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"Private Practice": Not the Worst Show on Television, But You Can See it From There

By Steven Lloyd Wilson | TV | March 30, 2011 |

By Steven Lloyd Wilson | TV | March 30, 2011 |

When judging any work of art, there’s a fuzziness to the process. If there were just one dimension of quality, handing out a number of stars would work just fine, but how do you reconcile The Godfather and Ghostbusters? They just don’t aim to accomplish the same thing. Along one dimension The Godfather is the best, but if you want to laugh, it’s just not as good of a movie as Ghostbusters. Subdivide the judgment too much and it’s pointless, then you just get the car industry, where everything that’s got four wheels is the best-in-class according to J.D. Powers. But stick to too monolithic a measure and you’re stuck trying to compare Ghostbusters and The Godfather and nobody ends up winning except my right shift key and the letter “g.”

But there is one dimension that we can agree on: fundamental story-telling competence.

In other words, there is a fundamental difference between a car that has less horsepower, doesn’t have as many airbags, or isn’t as luscious a shade of red, and a vehicle for which the designer neglected to include wheels. At some point, it’s not a car anymore, it fails the basic test of automobility. Is it pretty? Does it have a lot of airbags? These things don’t matter when there aren’t any wheels.

“Private Practice” is that automobile.

“Grey’s Anatomy” is not good television, but it accomplishes exactly what it sets out to accomplish and does so with a basic level of competence. Stories have beginnings and endings, characters are written more-or-less consistently yet evolve over the course of stories. It’s just a soap opera, but it doesn’t aspire to more. Congratulations, here is your tiara of mediocrity.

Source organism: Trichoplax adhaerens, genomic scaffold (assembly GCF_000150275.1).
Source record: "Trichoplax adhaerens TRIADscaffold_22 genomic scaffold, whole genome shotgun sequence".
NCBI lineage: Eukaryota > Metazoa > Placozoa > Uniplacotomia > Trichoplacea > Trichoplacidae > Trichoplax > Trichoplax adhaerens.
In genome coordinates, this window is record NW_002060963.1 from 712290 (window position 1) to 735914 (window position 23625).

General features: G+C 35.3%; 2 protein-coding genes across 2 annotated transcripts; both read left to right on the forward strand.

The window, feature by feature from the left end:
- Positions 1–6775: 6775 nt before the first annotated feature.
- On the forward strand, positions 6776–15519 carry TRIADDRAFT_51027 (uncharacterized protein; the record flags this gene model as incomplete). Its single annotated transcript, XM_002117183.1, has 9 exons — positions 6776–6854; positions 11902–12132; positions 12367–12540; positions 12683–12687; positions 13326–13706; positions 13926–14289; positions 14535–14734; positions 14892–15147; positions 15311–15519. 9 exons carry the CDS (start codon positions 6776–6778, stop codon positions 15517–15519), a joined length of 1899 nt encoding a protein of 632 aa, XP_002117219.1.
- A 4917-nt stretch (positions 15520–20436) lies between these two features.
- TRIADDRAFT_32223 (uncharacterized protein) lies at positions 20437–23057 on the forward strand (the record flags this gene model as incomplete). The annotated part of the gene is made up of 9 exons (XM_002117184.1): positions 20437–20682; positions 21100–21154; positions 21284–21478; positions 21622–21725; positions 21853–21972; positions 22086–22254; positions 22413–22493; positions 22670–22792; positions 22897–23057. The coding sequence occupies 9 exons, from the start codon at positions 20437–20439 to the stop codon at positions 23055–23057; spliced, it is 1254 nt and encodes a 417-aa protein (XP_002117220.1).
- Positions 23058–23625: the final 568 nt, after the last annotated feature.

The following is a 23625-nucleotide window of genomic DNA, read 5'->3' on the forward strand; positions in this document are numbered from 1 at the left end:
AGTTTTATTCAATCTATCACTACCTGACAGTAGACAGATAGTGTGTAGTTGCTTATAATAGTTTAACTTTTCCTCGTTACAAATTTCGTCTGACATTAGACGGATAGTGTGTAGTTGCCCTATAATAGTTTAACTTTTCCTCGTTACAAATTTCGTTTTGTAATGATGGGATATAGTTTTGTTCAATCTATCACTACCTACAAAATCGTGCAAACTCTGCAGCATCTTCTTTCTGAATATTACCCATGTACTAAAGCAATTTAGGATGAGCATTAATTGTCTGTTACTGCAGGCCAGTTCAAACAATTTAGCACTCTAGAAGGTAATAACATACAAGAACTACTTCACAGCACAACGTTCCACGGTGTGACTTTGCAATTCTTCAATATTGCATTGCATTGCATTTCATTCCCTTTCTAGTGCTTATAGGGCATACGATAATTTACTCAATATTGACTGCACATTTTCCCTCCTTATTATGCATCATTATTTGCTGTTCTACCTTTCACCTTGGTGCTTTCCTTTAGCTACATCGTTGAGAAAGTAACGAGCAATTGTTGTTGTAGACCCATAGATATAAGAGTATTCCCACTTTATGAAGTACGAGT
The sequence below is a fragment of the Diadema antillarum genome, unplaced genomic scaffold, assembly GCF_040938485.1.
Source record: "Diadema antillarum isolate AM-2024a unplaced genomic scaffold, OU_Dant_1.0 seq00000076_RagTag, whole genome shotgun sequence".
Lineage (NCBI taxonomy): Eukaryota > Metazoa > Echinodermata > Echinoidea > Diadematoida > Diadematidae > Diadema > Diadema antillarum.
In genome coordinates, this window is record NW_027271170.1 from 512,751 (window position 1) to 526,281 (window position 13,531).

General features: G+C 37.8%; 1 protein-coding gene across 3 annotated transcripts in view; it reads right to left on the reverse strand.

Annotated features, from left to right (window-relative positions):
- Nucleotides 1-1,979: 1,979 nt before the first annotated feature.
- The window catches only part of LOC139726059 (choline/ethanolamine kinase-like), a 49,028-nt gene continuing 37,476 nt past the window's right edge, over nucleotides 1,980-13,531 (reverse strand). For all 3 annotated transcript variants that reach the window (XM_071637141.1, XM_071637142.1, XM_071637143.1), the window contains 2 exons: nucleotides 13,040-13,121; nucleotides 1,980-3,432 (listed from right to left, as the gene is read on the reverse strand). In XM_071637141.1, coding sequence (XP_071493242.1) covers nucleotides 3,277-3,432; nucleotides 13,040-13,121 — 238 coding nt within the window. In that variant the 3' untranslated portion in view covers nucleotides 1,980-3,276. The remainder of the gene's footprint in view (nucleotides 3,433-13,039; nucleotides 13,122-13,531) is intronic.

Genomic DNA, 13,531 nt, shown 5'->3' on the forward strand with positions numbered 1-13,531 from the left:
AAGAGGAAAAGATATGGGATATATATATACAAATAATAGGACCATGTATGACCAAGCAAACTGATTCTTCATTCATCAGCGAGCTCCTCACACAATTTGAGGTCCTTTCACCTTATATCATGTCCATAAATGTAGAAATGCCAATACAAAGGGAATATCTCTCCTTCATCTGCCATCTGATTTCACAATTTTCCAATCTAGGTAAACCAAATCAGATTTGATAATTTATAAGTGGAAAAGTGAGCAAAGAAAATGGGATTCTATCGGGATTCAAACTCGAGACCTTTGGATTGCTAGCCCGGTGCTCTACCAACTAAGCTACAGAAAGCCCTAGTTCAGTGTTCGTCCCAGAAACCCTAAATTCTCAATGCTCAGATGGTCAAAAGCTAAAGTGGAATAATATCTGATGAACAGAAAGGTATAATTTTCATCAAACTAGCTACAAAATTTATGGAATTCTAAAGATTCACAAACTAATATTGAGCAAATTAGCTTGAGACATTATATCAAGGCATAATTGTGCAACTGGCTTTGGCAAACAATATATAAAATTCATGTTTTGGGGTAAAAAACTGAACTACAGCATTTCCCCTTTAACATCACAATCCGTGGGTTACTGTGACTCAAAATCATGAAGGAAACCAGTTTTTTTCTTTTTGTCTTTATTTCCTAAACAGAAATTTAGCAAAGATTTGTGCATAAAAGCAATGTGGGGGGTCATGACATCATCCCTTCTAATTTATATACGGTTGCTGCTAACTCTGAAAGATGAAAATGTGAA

Its spin off, “Private Practice,” is now in its fourth season, which is an astonishing fact given just how abysmally bad this show is. Take it from someone who has inexplicably seen every episode of the show. You do not want to subject yourself to it.

It’s about rich beautiful doctors in Los Angeles, and the terrible difficulties they face in their day to day lives running their fancy private wellness clinic. I deeply hope that the show ends with the destruction of all life on Earth. It would be an improvement to the show’s fictional universe.

Nine out of ten episodes follow the same formula. Two or more contrived moral quandaries are set up, characters will be randomly assigned to take opposite sides, and a thumping bit of bass will sound to make sure you are absolutely signaled that DRAMA is happening. That serious sounding bass line is the melodrama’s equivalent of a laugh track: it reminds you when you are supposed to feel emotions and such, since the story telling doesn’t actually invoke any emotion other than blind hatred for the characters. Tragedy will occur by the end of the episode to demonstrate which character was wrong wrongedy wrong.